Adams extends condolences on death of Jim Neeson
Former Sinn Féin President Gerry Adams has extended his condolences to the family of Jim Neeson.
Gerry Adams said:
“Ba mhaith liom mo chomhbhrón a ghabháil le teaglach Neeson ag an uair mhillteanach bhrónach seo i saol bhur gclann.
“I want to extend my solidarity and deepest condolences to Joan and to the family of Jim Neeson who has died after a long illness.
“I have known Jim for many years. He was a gentleman, a dedicated family man, a republican activist and one of the foremost community and business leaders in West Belfast for many decades.
“He is perhaps best known as a former Chairperson of the West Belfast Taxi Association.
“During his many years of leadership of that organisation he constantly challenged British government efforts to demonise and close ‘The People’s Taxis’ service.
“As a result Jim, like his colleagues, was under constant threat. Despite intense harassment by the British Army and RUC, and sectarian threats from unionist death squads the Black Taxis, under Jim’s leadership, continued to provide an essential public service.
“Over 20 years Unionist death squads killed eight black taxi drivers. But Jim refused to be intimidated and under his leadership the Black Taxi hub in King Street in the centre of the city was built.
“As a well known and respected business leader and community activist Jim was also actively involved in many of the justice and civil rights campaigns.
“Jim was also a Chairperson of the Committee that managed Conway Mill. When the Thatcher government introduced political vetting and stopped funding for the crèche in Conway Mill Jim was central to the fight back. Along with others they kept the crèche open and assisted in the successful campaign against political vetting.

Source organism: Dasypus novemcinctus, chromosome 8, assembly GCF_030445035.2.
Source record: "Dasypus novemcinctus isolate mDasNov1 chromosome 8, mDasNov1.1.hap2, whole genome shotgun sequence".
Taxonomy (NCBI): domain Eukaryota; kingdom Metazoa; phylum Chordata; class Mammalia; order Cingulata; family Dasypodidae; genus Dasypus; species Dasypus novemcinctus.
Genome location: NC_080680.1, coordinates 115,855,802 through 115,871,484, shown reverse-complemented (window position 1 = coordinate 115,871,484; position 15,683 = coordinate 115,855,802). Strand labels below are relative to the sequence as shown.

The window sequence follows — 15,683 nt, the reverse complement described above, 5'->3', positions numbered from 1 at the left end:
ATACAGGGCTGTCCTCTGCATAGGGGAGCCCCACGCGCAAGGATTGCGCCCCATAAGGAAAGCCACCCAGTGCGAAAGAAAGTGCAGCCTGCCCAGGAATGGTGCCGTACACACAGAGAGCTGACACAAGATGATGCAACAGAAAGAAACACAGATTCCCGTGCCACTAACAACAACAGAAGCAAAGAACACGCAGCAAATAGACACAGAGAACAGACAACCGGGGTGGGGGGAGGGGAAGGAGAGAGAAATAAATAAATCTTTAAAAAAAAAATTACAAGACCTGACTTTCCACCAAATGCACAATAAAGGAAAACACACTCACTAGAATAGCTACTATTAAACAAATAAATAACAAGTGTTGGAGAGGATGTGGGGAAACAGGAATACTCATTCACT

“Jim was key to the redevelopment of the Mill through the West Belfast Task Force. Today this iconic building provides educational, employment and other facilities for the people of west Belfast.
“Jim also worked closely with the Falls Community Council as they put together the funding and planning for the redevelopment of St Comgall’s in Divis Street, which is now going ahead and will be a landmark building at the entrance to the west of the city. His expertise and experience was frequently called on to assist small businesses.
“As well as being a business and community leader Jim was also a republican activist. For many years he was Sinn Féin’s liaison with the republican solidarity network in Australia. For over 30 years Jim was the patron of the Casement Group in Melbourne.
“To his wife Joan and family and the entire Neeson family circle I want to extend my sincerest condolences on their loss.
“Ar dheis Dé go raibh a anam dílis.”